Strong branding is becoming increasingly important for professional service firms, helping to show customers that they are reputable and their services are of a high standard. As all businesses experience tougher competition and as customers become more sophisticated in their buying, then the harder it becomes to differentiate yourself in the marketplace.
Law firms are now realising that a good brand must have impact and be distinctive as well as providing a platform on which to build their reputation and goodwill as the business grows.
North-East commercial firm Robert Muckle has always been at the forefront in the way in which it markets itself.
However, the partners are well aware that a new logo, new brochure and advertising campaign are not what counts when you launch the next stage of your brand development.
Stephen McNicol, managing partner said: "The brand is everything that sits behind the logo. Who you are, your reputation, what you do and how you do it. It's about the attitude and culture of your business and should show the energy and drive of your people.
"On July 6 we are launching a new corporate identity and we believe it will support all the important changes that we are currently making as the business grows."
To differentiate themselves from their competitors, Robert Muckle has been working hard on training their people to improve even further the service they deliver to their clients.
Effective and successful brands have a number of things in common. They are built around people, they define and drive business strategy and, most importantly, they work as hard internally as they do externally.
Encouraging innovation and creativity in the way they work has always been a strength of the Robert Muckle brand. Their branding has never looked like a traditional law firm and they have used their links with the arts to be more creative. In the last five years they have worked closely with local artist Darran Bates to develop their brand and were recently awarded Best Arts and Business Partnership with The Sage Gateshead at the 2007 Journal Culture Awards.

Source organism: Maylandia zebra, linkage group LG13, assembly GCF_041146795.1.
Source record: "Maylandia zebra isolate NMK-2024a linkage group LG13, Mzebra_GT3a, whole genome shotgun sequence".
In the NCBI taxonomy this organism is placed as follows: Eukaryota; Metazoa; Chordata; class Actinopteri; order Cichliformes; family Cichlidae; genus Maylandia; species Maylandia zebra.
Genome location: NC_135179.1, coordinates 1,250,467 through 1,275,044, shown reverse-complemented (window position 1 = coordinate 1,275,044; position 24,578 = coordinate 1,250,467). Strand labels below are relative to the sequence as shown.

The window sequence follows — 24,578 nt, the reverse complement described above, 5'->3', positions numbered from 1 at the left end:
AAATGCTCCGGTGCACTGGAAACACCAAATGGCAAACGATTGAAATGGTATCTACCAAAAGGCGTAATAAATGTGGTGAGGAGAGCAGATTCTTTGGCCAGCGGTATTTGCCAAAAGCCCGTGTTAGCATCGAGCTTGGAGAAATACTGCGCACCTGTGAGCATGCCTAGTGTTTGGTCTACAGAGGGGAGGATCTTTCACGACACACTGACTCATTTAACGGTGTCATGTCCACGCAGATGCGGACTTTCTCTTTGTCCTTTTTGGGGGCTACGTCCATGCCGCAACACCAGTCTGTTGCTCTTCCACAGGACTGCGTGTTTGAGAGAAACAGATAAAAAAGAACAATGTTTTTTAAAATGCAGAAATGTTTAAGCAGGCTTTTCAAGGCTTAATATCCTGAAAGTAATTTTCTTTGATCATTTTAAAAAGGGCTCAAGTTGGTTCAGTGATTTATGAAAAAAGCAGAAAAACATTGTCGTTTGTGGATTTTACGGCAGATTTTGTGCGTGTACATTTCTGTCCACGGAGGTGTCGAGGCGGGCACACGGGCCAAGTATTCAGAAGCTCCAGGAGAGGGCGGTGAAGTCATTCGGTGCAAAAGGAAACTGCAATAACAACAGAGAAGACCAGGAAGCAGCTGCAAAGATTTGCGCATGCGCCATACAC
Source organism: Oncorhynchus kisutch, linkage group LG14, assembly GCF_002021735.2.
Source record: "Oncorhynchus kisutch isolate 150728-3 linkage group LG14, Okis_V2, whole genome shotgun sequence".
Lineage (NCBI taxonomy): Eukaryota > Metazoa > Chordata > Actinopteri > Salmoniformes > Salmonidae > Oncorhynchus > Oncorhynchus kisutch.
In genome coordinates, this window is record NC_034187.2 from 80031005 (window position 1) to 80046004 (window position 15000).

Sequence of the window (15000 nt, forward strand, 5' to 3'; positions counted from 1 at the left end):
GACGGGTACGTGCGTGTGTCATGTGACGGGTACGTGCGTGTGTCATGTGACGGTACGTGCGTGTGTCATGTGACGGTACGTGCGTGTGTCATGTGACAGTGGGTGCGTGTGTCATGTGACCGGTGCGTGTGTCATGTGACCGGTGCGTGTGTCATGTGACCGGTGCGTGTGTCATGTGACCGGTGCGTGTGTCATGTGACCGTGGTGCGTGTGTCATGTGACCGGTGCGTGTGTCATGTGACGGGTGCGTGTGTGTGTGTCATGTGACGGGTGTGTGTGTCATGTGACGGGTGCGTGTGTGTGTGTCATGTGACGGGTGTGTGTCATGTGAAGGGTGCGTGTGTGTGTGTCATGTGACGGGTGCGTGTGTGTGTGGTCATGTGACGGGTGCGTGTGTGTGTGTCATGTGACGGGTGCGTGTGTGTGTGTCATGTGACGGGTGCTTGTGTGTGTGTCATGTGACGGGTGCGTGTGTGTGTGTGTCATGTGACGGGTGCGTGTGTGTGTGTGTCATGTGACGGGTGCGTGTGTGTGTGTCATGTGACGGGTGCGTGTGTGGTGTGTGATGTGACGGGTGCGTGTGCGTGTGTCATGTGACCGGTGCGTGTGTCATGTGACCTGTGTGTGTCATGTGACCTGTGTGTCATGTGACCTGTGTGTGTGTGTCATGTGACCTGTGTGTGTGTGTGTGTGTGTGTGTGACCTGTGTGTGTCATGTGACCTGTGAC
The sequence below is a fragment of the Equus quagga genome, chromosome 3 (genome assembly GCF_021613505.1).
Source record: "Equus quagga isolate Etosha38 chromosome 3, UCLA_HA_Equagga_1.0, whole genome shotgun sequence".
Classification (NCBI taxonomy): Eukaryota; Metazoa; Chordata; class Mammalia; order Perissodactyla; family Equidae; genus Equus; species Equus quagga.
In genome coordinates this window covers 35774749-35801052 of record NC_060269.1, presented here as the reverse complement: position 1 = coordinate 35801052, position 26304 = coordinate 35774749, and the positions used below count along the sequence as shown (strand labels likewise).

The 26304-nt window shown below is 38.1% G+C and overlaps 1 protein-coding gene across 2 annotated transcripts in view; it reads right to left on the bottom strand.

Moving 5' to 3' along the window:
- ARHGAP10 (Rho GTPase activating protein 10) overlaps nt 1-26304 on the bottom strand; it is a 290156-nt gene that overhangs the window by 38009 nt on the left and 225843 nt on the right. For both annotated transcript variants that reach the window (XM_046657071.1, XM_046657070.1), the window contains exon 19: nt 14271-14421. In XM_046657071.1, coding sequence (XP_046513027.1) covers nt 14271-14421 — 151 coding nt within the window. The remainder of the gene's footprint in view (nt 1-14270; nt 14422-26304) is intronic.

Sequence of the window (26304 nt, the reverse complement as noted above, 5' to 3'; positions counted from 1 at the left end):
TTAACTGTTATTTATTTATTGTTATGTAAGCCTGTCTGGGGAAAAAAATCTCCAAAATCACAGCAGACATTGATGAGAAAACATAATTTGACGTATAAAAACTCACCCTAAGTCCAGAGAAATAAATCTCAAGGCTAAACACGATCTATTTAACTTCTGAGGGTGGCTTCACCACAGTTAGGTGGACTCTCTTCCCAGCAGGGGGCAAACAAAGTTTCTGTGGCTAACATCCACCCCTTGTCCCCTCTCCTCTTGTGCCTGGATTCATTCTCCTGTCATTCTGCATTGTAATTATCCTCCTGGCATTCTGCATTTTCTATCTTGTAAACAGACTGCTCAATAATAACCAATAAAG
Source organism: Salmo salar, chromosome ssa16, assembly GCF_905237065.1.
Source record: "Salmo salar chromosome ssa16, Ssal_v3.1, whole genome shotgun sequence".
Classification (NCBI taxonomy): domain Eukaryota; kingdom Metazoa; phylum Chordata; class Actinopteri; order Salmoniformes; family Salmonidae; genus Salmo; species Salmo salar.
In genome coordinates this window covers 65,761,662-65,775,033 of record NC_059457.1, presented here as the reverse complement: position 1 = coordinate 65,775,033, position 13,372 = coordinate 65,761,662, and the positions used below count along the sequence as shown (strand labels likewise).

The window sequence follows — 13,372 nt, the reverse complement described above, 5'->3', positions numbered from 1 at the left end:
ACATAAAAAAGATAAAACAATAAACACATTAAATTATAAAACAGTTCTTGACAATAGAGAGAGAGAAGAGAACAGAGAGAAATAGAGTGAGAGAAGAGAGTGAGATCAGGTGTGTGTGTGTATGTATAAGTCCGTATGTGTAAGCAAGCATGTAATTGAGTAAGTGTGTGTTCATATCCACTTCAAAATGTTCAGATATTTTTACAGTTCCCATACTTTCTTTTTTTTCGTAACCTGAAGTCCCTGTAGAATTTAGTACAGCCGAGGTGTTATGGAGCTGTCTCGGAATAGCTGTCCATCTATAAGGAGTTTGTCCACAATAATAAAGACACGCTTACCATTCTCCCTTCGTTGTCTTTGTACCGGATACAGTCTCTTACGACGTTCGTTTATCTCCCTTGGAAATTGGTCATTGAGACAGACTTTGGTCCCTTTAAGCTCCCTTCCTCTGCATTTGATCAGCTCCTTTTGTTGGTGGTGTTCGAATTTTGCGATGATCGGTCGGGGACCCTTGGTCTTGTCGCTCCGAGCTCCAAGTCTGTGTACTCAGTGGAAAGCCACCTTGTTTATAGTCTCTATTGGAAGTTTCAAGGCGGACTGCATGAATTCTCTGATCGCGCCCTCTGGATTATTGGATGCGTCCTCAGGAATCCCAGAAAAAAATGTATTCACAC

Stephen McNicol said: "When it came to looking at a venue to host a series of launch parties over the summer, BALTIC Centre for Contemporary Art was an interesting choice. My director of communications, Gill Gilthorpe, was keen to support local artist Graham Dolphin as he is one of the North-East's most inspiring new artists.
"Gill and the team at Robson Brown have developed the brand for Robert Muckle since 1990 and at various stages in its development they have been inspired by arts organisations and brought that creative thinking into the business. We wanted to align our new brand to an exhibition within an international setting to gain wider recognition and we felt Graham Dolphin's show, Repeater, goes well beyond the conventional art exhibition with his art spread throughout the entire building."
Graham Dolphin's artwork occupies a range of spaces from the ground floor to the stairwell and introduces several strands of his work.
They include meticulously made and inscribed record albums, altered magazine covers and his video and sound pieces that use footage and sounds from pop culture and the world of fashion.
Graham takes a familiar object or image, changing it just enough so that one takes a second look. He works directly onto vinyl records, album covers and sleeve notes.
Graham said: "It is quite strange to be exhibiting my work in this very public and huge building.
"It was quite daunting thinking about how my work would look on the large main gallery floors, as some of it is very detailed and you have to get quite close to it. So we broke it down and looked at how different spaces around the building could be used in more intimate ways which would suit the work."
He continued: "I am very pleased that Robert Muckle has chosen to support my exhibition as it is my first solo show within a public art space and a chance to make new works and also reflect on the different strands within my practice."
"Music icons are well represented in Graham's work, including artists such as Madonna and Kylie Minogue," said Stephen, "but it's the larger than life performance of Jimi Hendrix playing The Star Spangled Banner at Woodstock in 1969, that stands out as the highlight for me."
Jimi Hendrix died in 1970 aged 27 and is still considered to be arguably the most gifted rock musician of all time.
Graham Dolphin has displayed the rock star repeatedly across 12 panels within a single channel video projection, with each panel of the grid beginning a quarter second after the previous.
The effect is mesmeric.
Stephen McNicol concluded: "We wanted to reach a wider audience with our new branding. On 6 July, BALTIC will reveal the new logo and who knows, Graham may use our new brochure to inscribe passages of closely spaced text in his next exhibition!"